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thoroughly civilised country, that I could not even stay in private lodgings, where I had a great deal to think of, without this dull creature being forced upon me? But the Major so ordered it; and I gave in.
There I must have stayed for the slowest three months ever passed without slow starvation, finishing my growth, but not knowing how to "form my mind," as I was told to do. Major Hockin came down, once or twice, to see me; and though I did not like him, yet it was almost enough to make me do so, to see a little liveliness. But I could not and would not put up with a frightful German baron of music, with a polished card like a toast-rack, whom the Major tried to impress As if I could stop to take music-lessons!
"Miss Wood," said Major Hockin, in his strongest manner, the last time he came to see me: "I stand to you in loco parentis. That means, with the duties, relationships, responsibilities, and what not, of the unfortunate-I should say rather of the beloved-parent deceased. I wish to be more careful of you, than of a laughter of my own. A great deal more careful, ten times, Miss Wood. I may say a thousand times more careful, because you have not had the discipline which a daughter of mine would have enjoyed. And you are so impulsive, when you take an idea. You judge everybody by your likings. That leads to error, error, error."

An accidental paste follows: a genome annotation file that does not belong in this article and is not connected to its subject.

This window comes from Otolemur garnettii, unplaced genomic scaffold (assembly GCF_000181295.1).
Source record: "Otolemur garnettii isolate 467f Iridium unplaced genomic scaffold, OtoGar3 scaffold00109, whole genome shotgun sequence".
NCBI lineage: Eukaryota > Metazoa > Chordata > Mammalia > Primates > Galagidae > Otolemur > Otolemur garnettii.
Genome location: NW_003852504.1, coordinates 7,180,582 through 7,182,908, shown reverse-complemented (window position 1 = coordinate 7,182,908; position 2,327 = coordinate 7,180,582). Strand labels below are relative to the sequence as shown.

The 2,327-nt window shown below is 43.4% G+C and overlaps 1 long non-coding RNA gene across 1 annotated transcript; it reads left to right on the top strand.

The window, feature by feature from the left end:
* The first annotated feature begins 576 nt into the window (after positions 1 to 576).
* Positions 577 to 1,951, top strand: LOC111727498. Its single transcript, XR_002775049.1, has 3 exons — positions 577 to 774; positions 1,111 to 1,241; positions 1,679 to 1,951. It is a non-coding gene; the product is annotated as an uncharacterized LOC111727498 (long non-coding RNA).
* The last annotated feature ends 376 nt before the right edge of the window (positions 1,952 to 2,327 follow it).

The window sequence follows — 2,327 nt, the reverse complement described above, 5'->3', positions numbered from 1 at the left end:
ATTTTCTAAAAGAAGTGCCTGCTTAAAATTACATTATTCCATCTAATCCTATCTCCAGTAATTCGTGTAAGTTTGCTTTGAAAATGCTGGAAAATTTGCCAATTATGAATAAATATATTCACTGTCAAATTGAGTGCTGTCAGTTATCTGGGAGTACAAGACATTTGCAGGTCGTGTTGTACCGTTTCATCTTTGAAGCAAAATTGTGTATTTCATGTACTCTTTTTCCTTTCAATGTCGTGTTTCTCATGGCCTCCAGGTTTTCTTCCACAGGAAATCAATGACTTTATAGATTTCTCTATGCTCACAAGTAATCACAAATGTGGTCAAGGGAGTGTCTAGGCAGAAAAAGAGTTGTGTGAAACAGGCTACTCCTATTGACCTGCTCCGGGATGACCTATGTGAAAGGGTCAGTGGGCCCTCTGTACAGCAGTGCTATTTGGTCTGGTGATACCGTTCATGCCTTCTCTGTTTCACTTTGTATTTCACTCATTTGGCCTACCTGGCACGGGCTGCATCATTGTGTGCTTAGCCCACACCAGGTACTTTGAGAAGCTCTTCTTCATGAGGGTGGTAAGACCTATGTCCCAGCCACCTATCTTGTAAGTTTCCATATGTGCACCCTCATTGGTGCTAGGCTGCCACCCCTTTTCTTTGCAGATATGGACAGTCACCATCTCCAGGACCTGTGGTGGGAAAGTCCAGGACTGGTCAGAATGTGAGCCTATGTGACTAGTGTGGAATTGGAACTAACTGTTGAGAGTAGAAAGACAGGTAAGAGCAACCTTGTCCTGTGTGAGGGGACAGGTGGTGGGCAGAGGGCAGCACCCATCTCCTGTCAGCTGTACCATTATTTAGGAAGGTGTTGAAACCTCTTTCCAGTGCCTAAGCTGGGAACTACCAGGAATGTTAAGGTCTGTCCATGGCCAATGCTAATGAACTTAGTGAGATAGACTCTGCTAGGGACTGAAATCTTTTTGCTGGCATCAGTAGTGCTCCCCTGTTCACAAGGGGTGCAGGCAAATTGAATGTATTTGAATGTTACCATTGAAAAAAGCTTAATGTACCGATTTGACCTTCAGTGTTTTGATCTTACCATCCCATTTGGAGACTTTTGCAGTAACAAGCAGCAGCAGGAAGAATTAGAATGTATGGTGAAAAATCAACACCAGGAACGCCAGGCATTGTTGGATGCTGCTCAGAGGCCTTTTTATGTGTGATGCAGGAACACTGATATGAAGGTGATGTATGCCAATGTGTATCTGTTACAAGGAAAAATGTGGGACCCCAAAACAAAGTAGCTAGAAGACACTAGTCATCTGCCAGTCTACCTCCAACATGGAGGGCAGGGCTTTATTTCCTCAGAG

"My name is not Miss Wood," I answered; my name is Erema Castlewood.' Whatever need may have been on board ship for nobody knowing who I am, surely I may have my own name now."
When anybody says "surely," at once up springs a question; nothing being sure, and the word itself at heart quite interrogative. The Major knew all those little things, which manage women so manfully. So he took me by the hand, and led me to the light, and looked at me. I had not one atom of Russian twist, or dyed China-grass in my hair, or even the ubiquitous aid of horse and cow; neither in my face or figure was I conscious of false presentment. The Major was welcome to lead me to the light and to throw up all his spectacles, and gaze with all his eyes. My only vexation was with myself, because I could not keep the weakness-which a stranger should not see-out of my eyes; upon sudden remembrance, who it was that used to have the right to do such things to me. This it was, and nothing else, that made me drop my eyes perhaps.